Fireworks add excitement to any celebration, lighting up the night sky to ooohs and aaahs. Every year, though, thousands of children, teenagers, and adults suffer injuries from consumer fireworks. These include burns, permanent scarring, loss of vision, dismemberment, and even death. According to the National Fire Protection Association® (NFPA):
- Fireworks start an average of 18,500 fires per year, including 1,300 structure fires; 300 vehicle fires; and 16,900 outside and other fires. These fires resulted in an average of 3 deaths and 40 civilian injuries, as well as an average $43 million in direct property damage.
- In 2015, U.S. hospital emergency rooms treated an estimated 11,900 people for fireworks related injuries. 51% of those injuries were to the extremities (arms and legs) and 41% were to the head. Children younger than 15 years old accounted for 1/4 of these injuries.*
Fireworks safety guidelines
Fortunately, there are some easy ways to help avoid most of these injuries. If you choose to use consumer fireworks, follow these easy tips to help keep everyone safe:
- Buy legal fireworks from reliable sellers. Note: Some states ban fireworks, including sparklers. Check with your local government agency to determine if fireworks are banned in your state.
- Read and follow all label instructions and warnings on the box of fireworks.
- An adult should always light fireworks. Never allow children to ignite, play with them, or stand near them.
- Use fireworks outdoors only. Choose a smooth, flat surface away from people, pets, houses, and flammable materials like dry leaves.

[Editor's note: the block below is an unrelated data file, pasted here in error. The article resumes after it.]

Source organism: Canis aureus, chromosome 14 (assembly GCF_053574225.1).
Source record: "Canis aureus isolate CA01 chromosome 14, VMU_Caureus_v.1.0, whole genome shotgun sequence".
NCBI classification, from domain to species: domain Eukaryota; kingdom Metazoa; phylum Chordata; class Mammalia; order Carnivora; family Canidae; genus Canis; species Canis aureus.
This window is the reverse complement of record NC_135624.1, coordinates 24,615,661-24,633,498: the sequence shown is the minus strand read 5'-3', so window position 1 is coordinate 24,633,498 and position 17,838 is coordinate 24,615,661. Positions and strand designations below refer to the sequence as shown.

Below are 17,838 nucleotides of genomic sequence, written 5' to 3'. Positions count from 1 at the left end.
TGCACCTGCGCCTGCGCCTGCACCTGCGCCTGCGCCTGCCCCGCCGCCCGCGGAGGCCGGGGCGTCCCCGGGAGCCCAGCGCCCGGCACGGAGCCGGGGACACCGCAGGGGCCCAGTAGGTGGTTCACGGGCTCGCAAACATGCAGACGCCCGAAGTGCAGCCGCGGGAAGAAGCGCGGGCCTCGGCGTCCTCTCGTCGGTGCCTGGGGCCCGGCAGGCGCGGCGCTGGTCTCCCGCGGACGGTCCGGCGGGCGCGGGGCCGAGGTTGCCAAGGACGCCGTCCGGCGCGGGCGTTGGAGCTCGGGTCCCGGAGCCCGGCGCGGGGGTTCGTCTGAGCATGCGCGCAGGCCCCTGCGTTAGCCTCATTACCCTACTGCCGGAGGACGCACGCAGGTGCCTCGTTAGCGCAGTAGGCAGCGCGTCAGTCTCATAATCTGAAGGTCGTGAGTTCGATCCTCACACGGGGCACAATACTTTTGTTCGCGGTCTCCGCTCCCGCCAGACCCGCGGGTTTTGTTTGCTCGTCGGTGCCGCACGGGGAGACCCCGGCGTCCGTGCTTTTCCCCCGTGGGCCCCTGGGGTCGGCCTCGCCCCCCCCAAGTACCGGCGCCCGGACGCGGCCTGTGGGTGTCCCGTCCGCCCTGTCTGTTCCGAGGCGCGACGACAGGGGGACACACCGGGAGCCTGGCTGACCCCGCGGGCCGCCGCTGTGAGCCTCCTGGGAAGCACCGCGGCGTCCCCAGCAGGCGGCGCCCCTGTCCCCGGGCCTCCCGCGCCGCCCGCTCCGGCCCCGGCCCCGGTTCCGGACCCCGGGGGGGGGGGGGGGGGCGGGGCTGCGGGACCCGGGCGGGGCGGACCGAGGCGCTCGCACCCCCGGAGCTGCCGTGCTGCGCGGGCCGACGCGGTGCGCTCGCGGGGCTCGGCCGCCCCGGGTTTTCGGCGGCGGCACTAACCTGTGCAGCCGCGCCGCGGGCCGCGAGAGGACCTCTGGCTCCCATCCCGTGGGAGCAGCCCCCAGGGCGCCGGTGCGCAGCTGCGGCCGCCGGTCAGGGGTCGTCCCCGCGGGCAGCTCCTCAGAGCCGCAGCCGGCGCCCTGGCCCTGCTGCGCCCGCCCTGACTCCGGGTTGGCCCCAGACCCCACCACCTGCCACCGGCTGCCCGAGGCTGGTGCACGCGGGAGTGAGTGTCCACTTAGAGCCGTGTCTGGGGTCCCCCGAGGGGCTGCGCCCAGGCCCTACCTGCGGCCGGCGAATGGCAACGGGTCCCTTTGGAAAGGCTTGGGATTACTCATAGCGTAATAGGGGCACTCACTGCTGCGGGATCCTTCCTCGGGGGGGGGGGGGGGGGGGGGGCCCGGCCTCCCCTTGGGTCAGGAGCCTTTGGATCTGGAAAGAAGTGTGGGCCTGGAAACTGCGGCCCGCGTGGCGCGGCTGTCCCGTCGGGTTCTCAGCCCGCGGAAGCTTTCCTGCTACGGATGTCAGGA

- All pets should be indoors during a fireworks display. Many pets are scared of the loud noises, and could be injured, or run away and become lost.
- Never throw or point fireworks at other people. Be sure that all people are out of range before lighting fireworks.
- Always have water handy. A garden hose and a bucket should be in easy reach. After a firework burns out, pour water on it and soak it completely.
- Never take fireworks apart, mix their contents with anything else, or attempt to make your own fireworks.
- Always wear eye protection when lighting fireworks. Never have any part of your body over the fireworks.
- Light only 1 firework at a time. Move away quickly once the firecracker is lit.
- Never re-light a "dud" firework. Wait 20 minutes, then soak the dud firework in a bucket of water.
- Never carry fireworks in your pocket.
- Never shoot fireworks from metal or glass containers.
- Dispose of fireworks by soaking them in water. Afterward, put them in a fireproof container that has a cover.
- Store unused fireworks in a cool, dry place.
- After a fireworks display, do not let your child pick up the firework pieces that are on the ground. These pieces could still explode.
A special note about sparklers
Sparklers also are popular during fireworks displays and other celebratory events. Unfortunately, these small, hand-held fireworks also cause injuries, especially in young children. Many sparkler injuries occur when it gets so hot that a person drops or throws it, potentially burning or igniting their clothing or that of others close by. The National Council on Fireworks Safety recommends that only children over the age 12 be allowed to use sparklers. The organization also provides these tips:
- Wear closed-toe shoes to prevent burns on your feet.
- Light only one sparkler at a time.
- Stand when using a sparkler. Never run with a sparkler in your hand.
- Never wave a sparkler or throw one.
- Keep the sparkler at arm's length. Stand far away from people.
- Never hold a child in your arms if you are also holding a sparkler.
- Once lit, the sparkler is very hot. After it has burned out, put the sparkler in a bucket of water.
The best way to stay safe and still enjoy the fireworks? Go to a professional display put on by fireworks experts, sit back, and enjoy the show.
*These injury estimates were obtained or derived from the Consumer Product Safety Commission’2015 Fireworks Annual Report by Yongling Tu.
United States Consumer Products Safety Commission: www.cpsc.gov
National Fire Protection Association® (NFPA): www.nfpa.org